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Published Apr 9th, 2022 9:01AM EDT
Image: Wordle

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Months after its initial rise to prominence, Wordle is still attracting hundreds of thousands of players every day. Wordle’s popularity ended up netting its creator, Josh Wardle, a cool seven figures when he sold it to The New York Times in January. Fans of the game were trepidatious at first, worried that the newspaper would ruin it. So far, that has not come to pass. Instead, the Times is making the game even more interesting with WordleBot.

What is WordleBot?

As the newspaper explains, WordleBot is a tool that analyzes your completed Wordles and compares them with those of other players. It then gives you a score on a scale from 0 to 99 for skill and luck. The skill score determines what you did to “minimize the expected number of turns it would take to solve the puzzle.” The luck score checks if “your guesses eliminate more solutions than expected.” After that, WordleBot offers advice.

First, WordleBot analyzes your first word and gives you detailed statistics about your guess. For example, my first guess on Friday left me with 35 possible solutions. The average steps needed to solve the Wordle after my guess was 2.51. WordleBot also gave me a bunch of alternative guesses that would have gotten me to the answer more efficiently.

It does this for every guess, showing you which words would have gotten you closer to the answer faster. WordleBot also tells you if you guessed a word it would have guessed in the same situation, which is what I happened to do for my third guess.

Finally, to rub in just how much smarter it is than us all, WordleBot shows you how it would have tackled the Wordle that day. Apparently, the robot would have solved the Wordle from Friday, April 8th in two steps. Sure, buddy. I would have too if I was a WordleBot.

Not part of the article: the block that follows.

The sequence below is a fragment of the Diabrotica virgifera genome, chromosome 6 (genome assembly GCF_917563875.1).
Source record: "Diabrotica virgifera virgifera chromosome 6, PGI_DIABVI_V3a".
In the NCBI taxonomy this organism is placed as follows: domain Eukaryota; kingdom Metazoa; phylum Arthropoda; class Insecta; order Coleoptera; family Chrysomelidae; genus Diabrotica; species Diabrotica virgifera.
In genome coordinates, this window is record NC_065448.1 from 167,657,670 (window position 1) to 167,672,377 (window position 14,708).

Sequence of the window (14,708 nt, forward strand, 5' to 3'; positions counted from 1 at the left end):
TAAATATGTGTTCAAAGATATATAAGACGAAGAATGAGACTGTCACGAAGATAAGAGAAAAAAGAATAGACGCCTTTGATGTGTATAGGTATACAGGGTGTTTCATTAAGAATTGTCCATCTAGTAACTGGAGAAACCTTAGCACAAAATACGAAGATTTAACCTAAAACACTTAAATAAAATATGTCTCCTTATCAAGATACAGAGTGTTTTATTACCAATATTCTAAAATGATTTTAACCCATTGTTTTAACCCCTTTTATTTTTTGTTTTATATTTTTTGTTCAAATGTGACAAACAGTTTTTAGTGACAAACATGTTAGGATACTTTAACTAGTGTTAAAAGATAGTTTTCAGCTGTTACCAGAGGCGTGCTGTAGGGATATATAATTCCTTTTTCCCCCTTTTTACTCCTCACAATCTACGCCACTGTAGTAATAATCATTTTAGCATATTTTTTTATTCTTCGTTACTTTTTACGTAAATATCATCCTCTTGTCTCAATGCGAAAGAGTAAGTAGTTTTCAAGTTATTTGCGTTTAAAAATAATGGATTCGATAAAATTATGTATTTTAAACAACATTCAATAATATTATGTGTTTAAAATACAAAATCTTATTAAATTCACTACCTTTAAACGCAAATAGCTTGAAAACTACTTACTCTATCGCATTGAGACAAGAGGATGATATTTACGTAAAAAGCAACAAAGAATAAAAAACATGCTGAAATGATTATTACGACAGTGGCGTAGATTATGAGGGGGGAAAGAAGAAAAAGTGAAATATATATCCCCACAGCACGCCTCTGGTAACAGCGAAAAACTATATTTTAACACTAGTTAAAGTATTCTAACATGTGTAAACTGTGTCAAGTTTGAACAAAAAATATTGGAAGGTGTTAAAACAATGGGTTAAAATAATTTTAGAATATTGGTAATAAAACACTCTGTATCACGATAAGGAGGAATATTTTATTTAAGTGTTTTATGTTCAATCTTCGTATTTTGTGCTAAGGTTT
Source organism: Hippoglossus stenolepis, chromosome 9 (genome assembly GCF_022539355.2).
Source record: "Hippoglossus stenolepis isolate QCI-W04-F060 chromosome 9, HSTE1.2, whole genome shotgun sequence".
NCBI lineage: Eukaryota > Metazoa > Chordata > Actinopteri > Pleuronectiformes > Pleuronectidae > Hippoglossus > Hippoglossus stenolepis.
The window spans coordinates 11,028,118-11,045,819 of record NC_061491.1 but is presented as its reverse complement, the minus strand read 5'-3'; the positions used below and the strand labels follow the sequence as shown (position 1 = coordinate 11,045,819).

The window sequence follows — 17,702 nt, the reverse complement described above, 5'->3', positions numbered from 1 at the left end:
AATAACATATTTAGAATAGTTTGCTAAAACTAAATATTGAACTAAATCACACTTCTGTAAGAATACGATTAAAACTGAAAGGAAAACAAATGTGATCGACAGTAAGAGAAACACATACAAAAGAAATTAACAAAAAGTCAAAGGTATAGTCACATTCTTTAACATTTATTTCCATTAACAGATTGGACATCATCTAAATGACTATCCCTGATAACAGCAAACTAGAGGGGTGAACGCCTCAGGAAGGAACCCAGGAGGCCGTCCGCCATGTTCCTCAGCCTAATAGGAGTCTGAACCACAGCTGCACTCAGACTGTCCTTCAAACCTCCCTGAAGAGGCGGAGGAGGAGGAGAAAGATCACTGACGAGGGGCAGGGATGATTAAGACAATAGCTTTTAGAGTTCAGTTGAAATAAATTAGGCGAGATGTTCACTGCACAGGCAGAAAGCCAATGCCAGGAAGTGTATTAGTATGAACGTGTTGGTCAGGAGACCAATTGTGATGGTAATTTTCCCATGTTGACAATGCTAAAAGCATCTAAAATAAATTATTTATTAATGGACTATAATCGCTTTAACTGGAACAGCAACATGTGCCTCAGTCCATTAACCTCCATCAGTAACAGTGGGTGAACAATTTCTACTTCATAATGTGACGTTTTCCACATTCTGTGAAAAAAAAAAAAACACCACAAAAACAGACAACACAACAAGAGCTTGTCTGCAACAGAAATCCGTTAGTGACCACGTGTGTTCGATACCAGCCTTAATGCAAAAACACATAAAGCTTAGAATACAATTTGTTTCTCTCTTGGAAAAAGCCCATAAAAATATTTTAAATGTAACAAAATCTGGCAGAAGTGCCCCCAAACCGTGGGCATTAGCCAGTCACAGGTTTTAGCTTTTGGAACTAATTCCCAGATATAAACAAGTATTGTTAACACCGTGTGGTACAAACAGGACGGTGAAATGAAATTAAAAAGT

What’s the point?

So why exactly would you want to use WordleBot? Designers Josh Katz and Matthew Conlen attempted to answer that question for The New York Times:

We hope the bot’s advice will help you think about Wordle more analytically, which will help you get better at solving the puzzles in the long run. In addition, it may serve as a tiebreaker of sorts for those of you involved in competitive text chains with friends and family. If a Wordle took you five turns but you answered more efficiently than your friends, WordleBot may provide some bragging rights. If you did everything right and were simply unlucky, it will tell you that too.

At the very least, it’s a fun and informative way to improve your Wordle skills. Of course, most of us are just happy to pick a word at random and start guessing every day. But for those of you who have your sights set on becoming Wordle masters, WordleBot could help you on your journey. And don’t worry, it will never spoil a solution before you solve it.

Associate Editor

Jacob Siegal is Associate Editor at BGR, having joined the news team in 2013. He has over a decade of professional writing and editing experience, and helps to lead our technology and entertainment product launch and movie release coverage.

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